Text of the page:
Incivility in the Workplace
Incivility in the workplace has a significant impact on individuals. Evidence shows that incivility and bullying in the workplace are the main causes of nurse burnout (Mikaelian & Stanley, 2016). Incivility can also lead to nurses underperforming: they are unable to concentrate on the task at hand because they are worried about potential effects from their coworkers. As noted, being called out in front of other coworkers is a big source of stress for nurses, and ensuring that they do not make mistakes in public can, conversely, lead them to make more mistakes as they question their judgment (Mikaelian & Stanley, 2016). In essence, workplace incivility puts a lot of strain on the individuals involved. It can also have negative impacts on those working with the individuals engaging in uncivil or rude behavior, even if they are not directly impacted – it can create tension in the workplace that increases stress for everyone within that workplace.

The impact on the workplace goes beyond the negative, high-stress environment caused by individuals. Incivility in nursing can lead to patients and family members being uncomfortable as they pick up on signs that relationships between nurses are not running smoothly (Condon, 2015). This can lead to a loss of finances for the organization, which in turn reduces the amount of available funds for dealing with incivility using the strategies noted above. To deal with this, the best two strategies for someone who is preparing for a Master’s in Advanced Nursing are to ensure that civil behaviors and respect are at the very core of the nursing process. Nurse educators need to put civility at the core of their teaching: nurses should have respect for the patients but also for each other (Condon, 2015). Family nurse practitioners and other leaders within the workplace should lead by example and ensure that they always display civility.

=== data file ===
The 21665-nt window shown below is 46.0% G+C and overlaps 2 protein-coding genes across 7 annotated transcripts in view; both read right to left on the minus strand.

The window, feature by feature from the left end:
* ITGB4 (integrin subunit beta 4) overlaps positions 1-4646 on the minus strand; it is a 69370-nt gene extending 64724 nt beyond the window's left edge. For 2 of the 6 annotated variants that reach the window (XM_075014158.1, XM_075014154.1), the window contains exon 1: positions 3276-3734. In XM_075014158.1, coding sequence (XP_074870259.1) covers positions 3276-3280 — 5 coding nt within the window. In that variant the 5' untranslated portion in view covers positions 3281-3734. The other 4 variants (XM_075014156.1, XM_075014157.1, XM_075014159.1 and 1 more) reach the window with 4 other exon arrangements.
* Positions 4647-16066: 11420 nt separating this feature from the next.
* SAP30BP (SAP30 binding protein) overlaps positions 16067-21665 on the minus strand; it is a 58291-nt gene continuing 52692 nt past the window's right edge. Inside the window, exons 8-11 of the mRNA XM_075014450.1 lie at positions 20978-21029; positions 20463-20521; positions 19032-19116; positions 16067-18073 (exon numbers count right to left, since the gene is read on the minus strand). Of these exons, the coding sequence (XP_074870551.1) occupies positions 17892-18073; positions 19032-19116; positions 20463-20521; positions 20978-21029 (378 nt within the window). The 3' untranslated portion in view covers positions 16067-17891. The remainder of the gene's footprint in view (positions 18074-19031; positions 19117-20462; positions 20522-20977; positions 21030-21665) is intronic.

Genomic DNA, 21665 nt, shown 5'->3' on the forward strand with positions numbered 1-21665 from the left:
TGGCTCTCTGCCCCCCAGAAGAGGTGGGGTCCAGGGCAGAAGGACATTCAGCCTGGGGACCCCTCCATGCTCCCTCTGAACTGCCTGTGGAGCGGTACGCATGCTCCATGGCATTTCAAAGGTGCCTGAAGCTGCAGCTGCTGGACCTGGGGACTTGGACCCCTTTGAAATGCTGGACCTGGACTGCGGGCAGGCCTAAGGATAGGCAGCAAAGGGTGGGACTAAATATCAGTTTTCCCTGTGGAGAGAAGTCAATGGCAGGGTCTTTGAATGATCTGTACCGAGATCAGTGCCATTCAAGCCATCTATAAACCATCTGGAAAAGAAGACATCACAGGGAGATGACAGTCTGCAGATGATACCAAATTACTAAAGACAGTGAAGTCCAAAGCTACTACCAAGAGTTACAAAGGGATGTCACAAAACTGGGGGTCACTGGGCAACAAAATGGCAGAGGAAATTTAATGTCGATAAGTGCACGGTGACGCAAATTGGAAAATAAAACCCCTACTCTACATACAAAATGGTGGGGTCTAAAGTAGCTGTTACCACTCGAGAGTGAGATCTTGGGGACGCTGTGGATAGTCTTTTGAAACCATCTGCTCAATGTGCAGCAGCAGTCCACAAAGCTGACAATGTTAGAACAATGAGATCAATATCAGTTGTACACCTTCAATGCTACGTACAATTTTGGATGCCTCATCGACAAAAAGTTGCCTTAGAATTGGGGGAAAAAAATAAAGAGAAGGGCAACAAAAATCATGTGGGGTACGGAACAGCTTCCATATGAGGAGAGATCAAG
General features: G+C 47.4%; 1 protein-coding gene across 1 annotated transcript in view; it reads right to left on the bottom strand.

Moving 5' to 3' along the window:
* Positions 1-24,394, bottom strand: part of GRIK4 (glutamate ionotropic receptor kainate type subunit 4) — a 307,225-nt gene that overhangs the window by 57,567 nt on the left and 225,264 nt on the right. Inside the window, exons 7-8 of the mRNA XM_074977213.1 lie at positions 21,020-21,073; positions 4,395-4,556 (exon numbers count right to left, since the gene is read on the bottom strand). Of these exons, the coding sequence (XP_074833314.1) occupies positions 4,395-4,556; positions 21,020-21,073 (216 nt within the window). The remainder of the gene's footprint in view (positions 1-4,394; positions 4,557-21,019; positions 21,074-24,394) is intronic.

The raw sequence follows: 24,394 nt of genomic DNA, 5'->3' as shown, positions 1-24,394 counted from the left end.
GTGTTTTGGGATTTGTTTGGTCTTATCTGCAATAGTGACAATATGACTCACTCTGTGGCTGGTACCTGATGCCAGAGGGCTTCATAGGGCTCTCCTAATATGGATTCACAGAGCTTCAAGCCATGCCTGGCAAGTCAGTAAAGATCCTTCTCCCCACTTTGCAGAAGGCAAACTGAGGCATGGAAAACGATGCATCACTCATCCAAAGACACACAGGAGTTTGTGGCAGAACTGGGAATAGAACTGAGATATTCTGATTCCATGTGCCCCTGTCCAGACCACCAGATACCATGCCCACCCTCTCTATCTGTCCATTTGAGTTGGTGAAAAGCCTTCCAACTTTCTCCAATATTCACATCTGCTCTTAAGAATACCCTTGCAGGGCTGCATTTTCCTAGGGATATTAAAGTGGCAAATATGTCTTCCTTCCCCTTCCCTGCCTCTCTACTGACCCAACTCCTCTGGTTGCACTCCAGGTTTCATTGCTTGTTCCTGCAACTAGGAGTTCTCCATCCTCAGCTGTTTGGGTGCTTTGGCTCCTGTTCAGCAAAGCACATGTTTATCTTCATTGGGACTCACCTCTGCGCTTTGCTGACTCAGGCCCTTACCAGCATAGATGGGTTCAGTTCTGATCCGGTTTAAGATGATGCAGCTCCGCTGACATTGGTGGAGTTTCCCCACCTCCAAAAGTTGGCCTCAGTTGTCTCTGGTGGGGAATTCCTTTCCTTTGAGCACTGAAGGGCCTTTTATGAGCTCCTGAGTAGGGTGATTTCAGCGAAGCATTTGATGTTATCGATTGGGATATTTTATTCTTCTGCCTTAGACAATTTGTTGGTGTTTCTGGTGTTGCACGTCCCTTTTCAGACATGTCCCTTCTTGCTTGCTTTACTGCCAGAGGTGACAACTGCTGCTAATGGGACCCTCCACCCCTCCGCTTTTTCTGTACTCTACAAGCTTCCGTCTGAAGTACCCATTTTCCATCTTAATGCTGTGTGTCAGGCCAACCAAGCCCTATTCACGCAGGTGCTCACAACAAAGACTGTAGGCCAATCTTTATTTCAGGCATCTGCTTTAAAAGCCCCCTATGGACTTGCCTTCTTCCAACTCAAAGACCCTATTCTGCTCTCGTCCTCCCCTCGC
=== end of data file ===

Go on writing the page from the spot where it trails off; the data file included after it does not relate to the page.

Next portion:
Conclusion
Overall, the issue of incivility in the workplace can have significant effects on nurses and the nursing profession: higher levels of stress and burnout, mistakes, and a loss of revenue are all issues that stem from incivility. As such, it is important to use strategies to minimize the impact: leading by example, promoting education that includes notions of civility, and working closely with staff members in reporting and mediation protocols are all useful strategies for dealing with the issue. If incivility is not tackled, there can be significant negative effects on both individuals and the workplace. Individuals may make more mistakes or leave the profession entirely, while workplaces suffer from the loss of personnel and potential loss of income. Nurses in a variety of Master’s prepared roles can have a positive impact on reducing the impact, mainly through education and leading by example within the workplace.

    References
  • Condon, B. B. (2015). Incivility as Bullying in Nursing Education. Nursing Science Quarterly, 28(1), 21–26. https://doi.org/10.1177/0894318414558617
  • Hunt, C., & Marini, Z. A. (2012). Incivility in the practice environment: A perspective from clinical nursing teachers. Nurse Education in Practice, 12(6), 366–370. https://doi.org/10.1016/j.nepr.2012.05.001
  • Khadjehturian, R. E. (2012). Stopping the culture of workplace incivility in nursing. Clinical Journal of Oncology Nursing, 16(6), 638.
  • Lasiter, S., Marchiondo, L., & Marchiondo, K. (2012). Student narratives of faculty incivility. Nursing Outlook, 60(3), 121–126.e1. https://doi.org/10.1016/j.outlook.2011.06.001
  • McNamara, S. A. (2012). Incivility in nursing: Unsafe nurse, unsafe patients. Association of Operating Room Nurses. AORN Journal, 95(4), 535.
  • Mikaelian, B., & Stanley, D. (2016). Incivility in nursing: from roots to repair. Journal of Nursing Management, 24(7), 962–969. https://doi.org/10.1111/jonm.12403